I’ll be honest- I do not appreciate art, I don’t understand who decides what is good and what is not, and I believe the whole concept of “fine art” is a global money laundering scam. Why is this painting priceless and this other one is $9.99 at Target? [shrugs] When I lived in Arkansas, I went to Crystal Bridges because I always do the local tourist stuff, and as I walked through the museum I just kept getting angrier and angrier. I looked at one “painting” and thought, that’s just a plain blue canvas, and when I read the description it said it was meant to represent that “all art is simply paint on a canvas.” The final insult was the last “piece” on the way out- a giant pile of candy on the floor. Not even good candy- generic green hard candy, and you were encouraged to take a piece because it was a “dynamic” piece. All I could think was “eff you, Alice Walton, how much did you pay for this scam?!?” All of that is to say that both parties here got exactly what they deserved- nothing.

    • bubbled says:

      Because it was “just” breach of contract, paying the museum damages is the appropriate remedy. If it were theft, he would get jail time instead.

      You can’t say “But I gave you another conceptual artwork!” when you contracted for a different one. If you entered into a contract to get paid $300 for a wedding cake, you can’t just show up to the wedding with a dozen muffins and complain that $300 wasn’t a fair price.

    • Kitten says:

      The fact that all that benign, inoffensive art made you so angry is exactly why art is awesome. It’s sad most Americans don’t have an appreciation for it but in this country sports is all anyone cares about, sadly. Oh, and the guns…can’t forget the guns. #Merica

      • BeanieBean says:

        One more thing I like about this one: the cheap frames. He didn’t even use nice frames!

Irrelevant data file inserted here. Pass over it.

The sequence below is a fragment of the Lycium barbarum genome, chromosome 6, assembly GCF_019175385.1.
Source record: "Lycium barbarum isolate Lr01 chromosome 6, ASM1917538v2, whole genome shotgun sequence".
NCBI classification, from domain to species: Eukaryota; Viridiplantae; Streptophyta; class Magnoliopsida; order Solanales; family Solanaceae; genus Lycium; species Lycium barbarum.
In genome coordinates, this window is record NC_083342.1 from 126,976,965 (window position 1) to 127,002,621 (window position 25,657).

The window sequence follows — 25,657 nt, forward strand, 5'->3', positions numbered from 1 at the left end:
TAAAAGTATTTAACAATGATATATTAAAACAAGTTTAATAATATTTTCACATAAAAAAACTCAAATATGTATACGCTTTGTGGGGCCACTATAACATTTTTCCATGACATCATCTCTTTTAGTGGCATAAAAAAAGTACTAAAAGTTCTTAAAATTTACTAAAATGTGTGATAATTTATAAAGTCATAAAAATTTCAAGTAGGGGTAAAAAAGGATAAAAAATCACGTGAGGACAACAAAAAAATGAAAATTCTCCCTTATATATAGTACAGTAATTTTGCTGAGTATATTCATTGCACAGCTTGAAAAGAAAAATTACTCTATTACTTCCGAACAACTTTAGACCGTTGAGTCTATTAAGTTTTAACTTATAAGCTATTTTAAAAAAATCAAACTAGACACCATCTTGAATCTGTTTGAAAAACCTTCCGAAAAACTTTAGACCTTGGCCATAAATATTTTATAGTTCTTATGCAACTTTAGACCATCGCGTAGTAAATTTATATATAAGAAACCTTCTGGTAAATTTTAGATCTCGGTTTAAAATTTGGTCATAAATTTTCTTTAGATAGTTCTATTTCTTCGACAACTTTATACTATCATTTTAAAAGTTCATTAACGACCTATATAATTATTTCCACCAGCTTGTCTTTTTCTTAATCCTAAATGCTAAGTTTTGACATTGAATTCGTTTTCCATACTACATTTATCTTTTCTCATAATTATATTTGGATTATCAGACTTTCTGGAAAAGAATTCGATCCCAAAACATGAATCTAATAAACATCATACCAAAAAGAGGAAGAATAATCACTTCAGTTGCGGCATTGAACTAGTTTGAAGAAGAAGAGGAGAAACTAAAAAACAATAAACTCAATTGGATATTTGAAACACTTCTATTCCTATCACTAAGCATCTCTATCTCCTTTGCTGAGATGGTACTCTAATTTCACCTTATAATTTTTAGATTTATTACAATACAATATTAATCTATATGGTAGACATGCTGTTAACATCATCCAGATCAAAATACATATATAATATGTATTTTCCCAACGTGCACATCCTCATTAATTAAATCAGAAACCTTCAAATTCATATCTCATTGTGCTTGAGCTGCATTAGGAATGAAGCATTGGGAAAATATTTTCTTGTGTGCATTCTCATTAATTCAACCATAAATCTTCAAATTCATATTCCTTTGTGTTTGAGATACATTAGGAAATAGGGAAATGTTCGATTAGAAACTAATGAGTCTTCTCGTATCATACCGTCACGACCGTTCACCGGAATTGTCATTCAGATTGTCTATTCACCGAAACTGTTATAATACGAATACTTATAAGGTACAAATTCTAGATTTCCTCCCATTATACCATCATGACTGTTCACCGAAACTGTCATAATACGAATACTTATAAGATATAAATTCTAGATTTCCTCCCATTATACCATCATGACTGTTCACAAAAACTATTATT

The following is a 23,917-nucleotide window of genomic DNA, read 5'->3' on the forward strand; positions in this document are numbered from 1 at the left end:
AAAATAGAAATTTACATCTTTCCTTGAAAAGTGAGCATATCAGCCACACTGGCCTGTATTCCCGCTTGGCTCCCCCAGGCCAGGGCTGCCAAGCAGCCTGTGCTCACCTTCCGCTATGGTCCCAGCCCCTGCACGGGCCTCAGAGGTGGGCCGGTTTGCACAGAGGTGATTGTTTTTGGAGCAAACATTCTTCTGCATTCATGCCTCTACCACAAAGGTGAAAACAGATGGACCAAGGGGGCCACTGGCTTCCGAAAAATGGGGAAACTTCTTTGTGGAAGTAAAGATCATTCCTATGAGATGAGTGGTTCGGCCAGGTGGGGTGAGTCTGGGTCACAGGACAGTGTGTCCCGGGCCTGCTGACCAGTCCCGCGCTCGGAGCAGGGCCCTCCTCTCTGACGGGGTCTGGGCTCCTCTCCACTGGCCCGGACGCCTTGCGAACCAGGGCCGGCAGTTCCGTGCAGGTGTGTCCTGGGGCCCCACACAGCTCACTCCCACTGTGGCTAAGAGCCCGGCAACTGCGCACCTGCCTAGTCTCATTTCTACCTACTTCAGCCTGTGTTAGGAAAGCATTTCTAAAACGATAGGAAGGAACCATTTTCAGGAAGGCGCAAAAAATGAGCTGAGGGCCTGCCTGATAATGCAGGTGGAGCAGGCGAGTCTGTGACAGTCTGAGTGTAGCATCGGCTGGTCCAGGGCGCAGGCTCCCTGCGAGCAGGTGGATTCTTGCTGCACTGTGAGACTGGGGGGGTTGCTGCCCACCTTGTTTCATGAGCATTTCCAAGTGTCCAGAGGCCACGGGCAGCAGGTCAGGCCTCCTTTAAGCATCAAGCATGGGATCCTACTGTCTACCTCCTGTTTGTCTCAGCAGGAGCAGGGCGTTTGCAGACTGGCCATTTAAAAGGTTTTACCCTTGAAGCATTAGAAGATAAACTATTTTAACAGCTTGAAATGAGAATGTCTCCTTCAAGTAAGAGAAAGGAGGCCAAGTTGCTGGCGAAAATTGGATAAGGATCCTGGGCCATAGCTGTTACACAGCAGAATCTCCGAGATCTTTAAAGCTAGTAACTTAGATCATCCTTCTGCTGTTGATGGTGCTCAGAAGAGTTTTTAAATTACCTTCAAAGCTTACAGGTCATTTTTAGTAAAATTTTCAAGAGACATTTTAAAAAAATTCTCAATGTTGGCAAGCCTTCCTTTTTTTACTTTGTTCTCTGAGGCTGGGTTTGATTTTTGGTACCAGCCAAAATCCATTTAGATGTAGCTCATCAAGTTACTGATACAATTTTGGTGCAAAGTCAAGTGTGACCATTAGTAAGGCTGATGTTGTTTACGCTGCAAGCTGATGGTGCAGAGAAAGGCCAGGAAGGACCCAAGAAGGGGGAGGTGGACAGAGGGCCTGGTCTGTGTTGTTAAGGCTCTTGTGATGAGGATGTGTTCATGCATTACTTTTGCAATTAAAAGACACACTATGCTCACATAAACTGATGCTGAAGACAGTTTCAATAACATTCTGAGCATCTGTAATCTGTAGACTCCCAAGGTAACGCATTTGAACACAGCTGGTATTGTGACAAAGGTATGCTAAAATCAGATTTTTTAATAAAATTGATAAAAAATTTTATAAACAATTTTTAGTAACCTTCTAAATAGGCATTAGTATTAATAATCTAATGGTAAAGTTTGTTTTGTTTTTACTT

• Kate says:

        To be fair Kitten I think there are a lot of people in America who enjoy certain types of art but not necessarily conceptual stuff and who are not gun or sports enthusiasts (raises hand).

      • Kitten says:

        LOL the frames are pure shiite. Just hilarious.

        @Kate-Oh I’m sure. But generally-speaking, Americans are not known for their interest in art. It’s why art budgets are always the first to get slashed in American public schools. In my town, the art budget for the entire fiscal year in the highschool is $1,000. $1,000!!!! The highschool athletics budget is six times that.
        I got my degree in art education 23 years ago but I went into insurance because I didn’t want to teach “art on a cart”. I wanted my own classroom and I didn’t want to spend the little money I made on art supplies for my students.

        And as someone who is both French and American, I can assure you that this is not something that happens in most western European (and honestly probably not most eastern European) countries. I mean, even just the utter lack of public art–even in some major cities–is just so drastically different than what you see outside of the US, where art is just everywhere. A disinterest and sometimes an outright distaste for art is not a bug but a feature of American culture. It just is.